Posted on March 11, 2014
We came to Mother’s Garden via a Belgian wedding.
Our Belgian friends from Brisbane invited us to their gorgeous wedding (with a real castle! and horses! and a woodland princess gown! and the best beer in the world!). While we were frolicking in the happy bubble that is a white wedding we got talking to a Belgian girl and her Chilean husband who live in Spain near Barcelona. We had one of those instant ‘ping! I like you’ moments and were very pleased when we were invited to come and say hello when we got down to Spain. Several months later we finally crossed the southern French border and a few more weeks later we (mostly I) had had quite enough of freezing to death in a van in the ‘optimal climbing conditions’ in Siurana. The morning we woke up to falling snow was magical, and a strong indication that it was time to get to lower altitude.
Our new friends hosted us for over a week and while we were thawing out they treated us to delicious meals, pool and gym visits, family adventures and delightful company. We were wondering what to do next when our Belgian suggested that we visit a guy she knows from shipping his olive oil. And so we drove to Mother’s Garden.
L’hort de la Mare (as it is in Catalan) is the farm and home of Maggie, Martin, Joe and (nominally, because she is at university in London), Ella. Maggie and Martin came from the UK about 13 years ago with little daughter Ella and babe-in-arms Joe. They bought up the rustic farmhouse, complete with grape vines, olives, almond trees, fruit trees and a little bit of wilderness and began planting vegetables and memories. They are the kind of family who, at first blush, seem quite happy and in tune and love with each other. After a while though, you realise that this is all a front and that, in fact, they are far more revoltingly happy and in tune and in love with each other than you could have imagined. I think my favourite family moment was when Ella rang on Skype to tell the family some positive news about results from her uni course. All three of them were bursting with genuine excitement, pride and glowing-pink-cheeked happiness for her. When your teenage brother skips around the table with joy because you’re doing well at uni, your parents have obviously done something very right.
Apart from being a lovely Dad and farmer’s husband, Martin is also a writer. I sent Mumsies a copy of his first book about living here – called ‘No Going Back’ – for Christmas. This managed to get lost in the post but the friendly lady at the Book Depository (usually good value and safe for deliveries) assures me that a replacement is on it’s way. I’m pretty sure she’ll love it as it is beautifully and evocatively written – you can almost taste the fruit of the first harvest – and it has the dry, self depreciating humour you’d expect of an Englishman abroad.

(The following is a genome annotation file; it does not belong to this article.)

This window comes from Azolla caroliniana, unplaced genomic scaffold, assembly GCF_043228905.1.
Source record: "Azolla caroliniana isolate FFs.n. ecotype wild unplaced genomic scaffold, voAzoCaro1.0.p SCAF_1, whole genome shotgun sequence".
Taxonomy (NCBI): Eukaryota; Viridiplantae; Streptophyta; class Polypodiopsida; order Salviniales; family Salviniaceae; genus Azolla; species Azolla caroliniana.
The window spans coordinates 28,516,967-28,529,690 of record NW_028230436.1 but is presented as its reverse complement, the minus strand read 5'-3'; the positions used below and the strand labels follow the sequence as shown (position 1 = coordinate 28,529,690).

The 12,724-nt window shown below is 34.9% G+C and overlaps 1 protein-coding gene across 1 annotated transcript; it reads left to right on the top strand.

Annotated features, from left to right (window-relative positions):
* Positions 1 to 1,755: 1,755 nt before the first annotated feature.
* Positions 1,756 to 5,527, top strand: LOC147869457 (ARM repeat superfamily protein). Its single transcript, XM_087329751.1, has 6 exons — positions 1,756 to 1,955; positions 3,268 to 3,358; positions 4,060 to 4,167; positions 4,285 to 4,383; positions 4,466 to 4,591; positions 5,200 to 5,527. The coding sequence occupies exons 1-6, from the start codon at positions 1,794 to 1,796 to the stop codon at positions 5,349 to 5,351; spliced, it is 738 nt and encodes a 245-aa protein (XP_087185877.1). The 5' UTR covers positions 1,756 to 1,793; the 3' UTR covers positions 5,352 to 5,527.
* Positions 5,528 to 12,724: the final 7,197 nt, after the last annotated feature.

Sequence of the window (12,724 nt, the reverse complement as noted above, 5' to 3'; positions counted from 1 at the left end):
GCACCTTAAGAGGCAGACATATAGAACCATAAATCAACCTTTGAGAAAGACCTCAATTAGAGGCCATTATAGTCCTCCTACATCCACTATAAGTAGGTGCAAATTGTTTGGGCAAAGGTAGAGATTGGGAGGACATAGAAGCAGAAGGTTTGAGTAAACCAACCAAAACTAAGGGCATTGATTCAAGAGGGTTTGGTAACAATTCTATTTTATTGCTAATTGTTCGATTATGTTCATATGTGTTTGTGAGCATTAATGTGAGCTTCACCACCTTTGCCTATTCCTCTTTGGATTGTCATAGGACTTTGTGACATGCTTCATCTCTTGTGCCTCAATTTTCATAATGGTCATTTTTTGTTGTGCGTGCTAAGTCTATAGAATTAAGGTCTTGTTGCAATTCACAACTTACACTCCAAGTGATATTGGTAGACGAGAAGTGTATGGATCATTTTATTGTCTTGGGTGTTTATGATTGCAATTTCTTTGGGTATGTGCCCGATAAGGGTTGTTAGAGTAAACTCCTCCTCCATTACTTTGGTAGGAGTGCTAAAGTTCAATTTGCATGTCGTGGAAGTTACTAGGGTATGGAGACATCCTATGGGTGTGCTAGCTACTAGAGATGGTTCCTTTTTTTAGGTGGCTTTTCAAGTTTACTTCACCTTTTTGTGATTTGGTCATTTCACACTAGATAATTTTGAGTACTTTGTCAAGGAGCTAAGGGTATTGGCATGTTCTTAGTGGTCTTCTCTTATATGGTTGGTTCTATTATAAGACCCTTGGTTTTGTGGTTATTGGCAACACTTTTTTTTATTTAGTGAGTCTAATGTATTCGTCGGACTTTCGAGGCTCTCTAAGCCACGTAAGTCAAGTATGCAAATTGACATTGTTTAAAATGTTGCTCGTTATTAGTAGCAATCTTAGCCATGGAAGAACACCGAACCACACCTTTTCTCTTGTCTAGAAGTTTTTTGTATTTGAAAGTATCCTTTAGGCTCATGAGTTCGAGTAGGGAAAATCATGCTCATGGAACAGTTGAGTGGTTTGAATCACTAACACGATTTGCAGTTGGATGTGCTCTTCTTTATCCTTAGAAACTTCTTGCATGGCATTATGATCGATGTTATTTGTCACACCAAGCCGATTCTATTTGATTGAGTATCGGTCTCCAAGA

In more recent times they have built on an old ruin to create a guest cottage using traditional Catalan building methods and architecture (the magical floating staircase blows my mind). When we came here to do a bit of work in exchange for a place to stay in November, Maggie and Martin were kind enough to let us stay in the cottage rather than in our van. It’s now March and we still haven’t moved! While it’s been awesome for us that the cottage hasn’t been rented to holiday makers in that period (their main season is summer) it’s actually a bit of a shame in terms of missed opportunity for other climbers. Mother’s Garden is in an ideal location for a climbing holiday and winter and spring are perfect if you don’t want to sweat yourself off the rock, while still enjoying blue skies and sunshine (I imagine Autumn would be as well). The farm is an hour or so from Siurana (only for the tough in winter as it’s quite high up!) and Montsant and Margalef. It’s closer to some lower altitude and easy beginner crags as well as an amazing and huge (but secret) crag that is a paradise for the 7a-8b climber.
In any event, we’re glad we’ve had it to ourselves. It has felt quite incredibly luxurious to stand up inside on a regular basis and I’ve developed a reasonably frequent yoga practice that doesn’t involve contorting oneself inside of a van. We’ve done a bit of work around the place – digging over the vegetable patches, clearing up around some ‘lost’ olive trees, mulching, helping with packing the olive oil shipments, sanding and oiling the doors and window frames of the cottage etc. I also upgraded their website which was quite exciting and extremely nerve wracking (especially the ‘oh my god where did the shop go’ moment). We’ve gotten to know the chooks, Tilly and Ted the terriers (completely bonkers), Biba (an absolutely lovely old Springer Spaniel cross), Petita (the ‘big boned/fluffy’ pony), Jess (the old man cat) and most recently Gen Cat (a cross eyed and incredibly affectionate little cat who arrived a couple of weeks ago and seems to have no intention of ever leaving). Smart cat.